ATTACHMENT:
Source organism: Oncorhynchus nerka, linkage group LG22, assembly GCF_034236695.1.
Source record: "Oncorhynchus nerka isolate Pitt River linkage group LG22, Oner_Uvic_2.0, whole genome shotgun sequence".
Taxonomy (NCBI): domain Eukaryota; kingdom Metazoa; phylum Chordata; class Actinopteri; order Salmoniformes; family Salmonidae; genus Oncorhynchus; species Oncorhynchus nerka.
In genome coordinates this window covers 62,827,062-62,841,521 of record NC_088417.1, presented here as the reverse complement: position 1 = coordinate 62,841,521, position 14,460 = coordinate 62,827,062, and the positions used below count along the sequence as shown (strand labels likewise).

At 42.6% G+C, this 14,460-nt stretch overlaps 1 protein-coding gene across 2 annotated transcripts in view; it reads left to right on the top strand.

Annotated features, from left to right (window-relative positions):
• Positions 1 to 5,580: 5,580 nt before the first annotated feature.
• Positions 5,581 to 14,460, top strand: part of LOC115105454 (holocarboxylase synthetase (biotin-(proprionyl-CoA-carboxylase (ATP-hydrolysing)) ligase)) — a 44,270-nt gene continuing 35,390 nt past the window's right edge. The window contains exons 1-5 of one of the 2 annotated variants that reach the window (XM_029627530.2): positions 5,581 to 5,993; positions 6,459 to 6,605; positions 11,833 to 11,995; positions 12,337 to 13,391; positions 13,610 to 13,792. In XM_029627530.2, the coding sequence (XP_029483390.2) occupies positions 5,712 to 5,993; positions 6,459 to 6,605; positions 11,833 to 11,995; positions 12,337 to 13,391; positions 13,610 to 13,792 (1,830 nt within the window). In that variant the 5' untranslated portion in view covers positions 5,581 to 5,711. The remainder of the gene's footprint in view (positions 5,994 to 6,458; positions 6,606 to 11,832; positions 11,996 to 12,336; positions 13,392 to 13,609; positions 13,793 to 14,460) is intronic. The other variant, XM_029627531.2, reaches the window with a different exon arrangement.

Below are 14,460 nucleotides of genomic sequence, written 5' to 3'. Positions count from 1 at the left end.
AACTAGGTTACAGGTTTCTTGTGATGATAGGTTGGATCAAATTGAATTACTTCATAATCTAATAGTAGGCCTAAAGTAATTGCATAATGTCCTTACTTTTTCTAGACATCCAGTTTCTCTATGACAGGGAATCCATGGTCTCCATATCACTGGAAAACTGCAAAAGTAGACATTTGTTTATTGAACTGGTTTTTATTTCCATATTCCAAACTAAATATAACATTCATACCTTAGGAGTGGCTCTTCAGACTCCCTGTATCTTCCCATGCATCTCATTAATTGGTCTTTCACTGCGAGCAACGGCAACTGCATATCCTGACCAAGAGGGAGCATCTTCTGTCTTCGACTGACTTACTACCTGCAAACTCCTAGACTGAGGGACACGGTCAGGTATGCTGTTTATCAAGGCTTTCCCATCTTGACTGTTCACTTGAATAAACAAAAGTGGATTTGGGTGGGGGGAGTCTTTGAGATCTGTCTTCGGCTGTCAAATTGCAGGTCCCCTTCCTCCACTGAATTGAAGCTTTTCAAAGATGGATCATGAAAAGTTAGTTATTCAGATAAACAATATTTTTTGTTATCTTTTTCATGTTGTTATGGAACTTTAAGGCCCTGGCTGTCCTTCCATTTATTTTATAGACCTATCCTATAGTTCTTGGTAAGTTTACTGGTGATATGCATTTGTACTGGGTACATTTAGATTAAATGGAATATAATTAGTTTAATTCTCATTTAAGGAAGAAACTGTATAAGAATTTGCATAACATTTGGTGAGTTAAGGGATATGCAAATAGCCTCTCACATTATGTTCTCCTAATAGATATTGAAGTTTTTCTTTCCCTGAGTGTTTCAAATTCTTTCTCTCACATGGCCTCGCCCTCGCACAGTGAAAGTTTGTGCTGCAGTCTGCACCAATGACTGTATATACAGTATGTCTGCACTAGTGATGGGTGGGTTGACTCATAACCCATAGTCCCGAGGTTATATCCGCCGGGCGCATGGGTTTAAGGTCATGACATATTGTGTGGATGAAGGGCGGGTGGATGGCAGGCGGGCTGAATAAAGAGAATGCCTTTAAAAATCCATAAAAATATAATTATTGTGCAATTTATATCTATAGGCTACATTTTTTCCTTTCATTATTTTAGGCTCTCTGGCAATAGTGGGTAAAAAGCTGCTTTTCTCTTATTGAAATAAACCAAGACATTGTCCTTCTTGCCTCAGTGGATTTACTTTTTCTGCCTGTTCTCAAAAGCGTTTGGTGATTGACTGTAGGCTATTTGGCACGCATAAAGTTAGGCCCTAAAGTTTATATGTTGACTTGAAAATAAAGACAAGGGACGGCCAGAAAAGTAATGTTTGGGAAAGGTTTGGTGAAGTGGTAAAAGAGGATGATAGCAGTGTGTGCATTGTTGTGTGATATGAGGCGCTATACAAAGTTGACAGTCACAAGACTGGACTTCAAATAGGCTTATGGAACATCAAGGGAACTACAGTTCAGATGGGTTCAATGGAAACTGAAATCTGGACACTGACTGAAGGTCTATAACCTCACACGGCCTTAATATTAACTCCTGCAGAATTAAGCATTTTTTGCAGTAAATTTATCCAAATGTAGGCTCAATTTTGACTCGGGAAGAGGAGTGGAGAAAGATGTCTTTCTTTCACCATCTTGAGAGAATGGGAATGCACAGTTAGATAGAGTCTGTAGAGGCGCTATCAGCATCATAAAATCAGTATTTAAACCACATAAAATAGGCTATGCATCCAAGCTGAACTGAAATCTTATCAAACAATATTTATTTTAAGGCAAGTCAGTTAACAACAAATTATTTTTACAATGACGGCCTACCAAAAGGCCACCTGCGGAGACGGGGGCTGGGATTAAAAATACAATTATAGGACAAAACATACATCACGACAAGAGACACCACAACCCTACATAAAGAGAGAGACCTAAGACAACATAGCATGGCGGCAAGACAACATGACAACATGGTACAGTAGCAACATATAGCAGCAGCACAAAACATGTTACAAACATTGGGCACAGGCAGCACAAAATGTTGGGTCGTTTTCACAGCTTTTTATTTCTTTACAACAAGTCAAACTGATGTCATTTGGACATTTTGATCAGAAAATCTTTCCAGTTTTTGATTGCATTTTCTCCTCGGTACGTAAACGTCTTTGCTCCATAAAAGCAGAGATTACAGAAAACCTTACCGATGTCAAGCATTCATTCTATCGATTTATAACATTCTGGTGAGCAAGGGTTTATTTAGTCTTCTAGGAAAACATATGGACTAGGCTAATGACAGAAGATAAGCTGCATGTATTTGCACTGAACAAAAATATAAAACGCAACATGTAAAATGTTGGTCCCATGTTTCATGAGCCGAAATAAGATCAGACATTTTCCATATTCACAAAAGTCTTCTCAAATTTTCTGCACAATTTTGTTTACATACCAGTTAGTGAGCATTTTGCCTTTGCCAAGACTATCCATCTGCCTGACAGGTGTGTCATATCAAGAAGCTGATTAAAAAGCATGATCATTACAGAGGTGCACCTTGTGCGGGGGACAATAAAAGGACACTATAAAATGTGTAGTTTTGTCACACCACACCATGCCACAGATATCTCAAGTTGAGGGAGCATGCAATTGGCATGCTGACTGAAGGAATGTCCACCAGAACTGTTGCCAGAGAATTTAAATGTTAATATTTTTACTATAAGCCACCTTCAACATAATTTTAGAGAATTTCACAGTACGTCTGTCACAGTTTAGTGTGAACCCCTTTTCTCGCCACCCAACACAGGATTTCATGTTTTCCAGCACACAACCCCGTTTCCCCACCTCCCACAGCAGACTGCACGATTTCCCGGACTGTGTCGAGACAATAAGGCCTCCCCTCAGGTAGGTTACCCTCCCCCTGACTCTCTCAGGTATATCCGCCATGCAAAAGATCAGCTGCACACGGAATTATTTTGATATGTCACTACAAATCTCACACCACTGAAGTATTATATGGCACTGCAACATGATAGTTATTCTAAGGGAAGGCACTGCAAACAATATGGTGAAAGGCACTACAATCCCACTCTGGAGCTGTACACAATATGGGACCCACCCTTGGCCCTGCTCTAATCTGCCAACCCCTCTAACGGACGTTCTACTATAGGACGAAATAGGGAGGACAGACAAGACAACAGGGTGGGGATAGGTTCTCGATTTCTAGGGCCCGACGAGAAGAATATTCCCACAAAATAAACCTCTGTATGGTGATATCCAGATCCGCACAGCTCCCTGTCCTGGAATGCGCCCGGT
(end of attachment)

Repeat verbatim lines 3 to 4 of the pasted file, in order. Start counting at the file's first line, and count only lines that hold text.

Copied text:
Taxonomy (NCBI): domain Eukaryota; kingdom Metazoa; phylum Chordata; class Actinopteri; order Salmoniformes; family Salmonidae; genus Oncorhynchus; species Oncorhynchus nerka.
In genome coordinates this window covers 62,827,062-62,841,521 of record NC_088417.1, presented here as the reverse complement: position 1 = coordinate 62,841,521, position 14,460 = coordinate 62,827,062, and the positions used below count along the sequence as shown (strand labels likewise).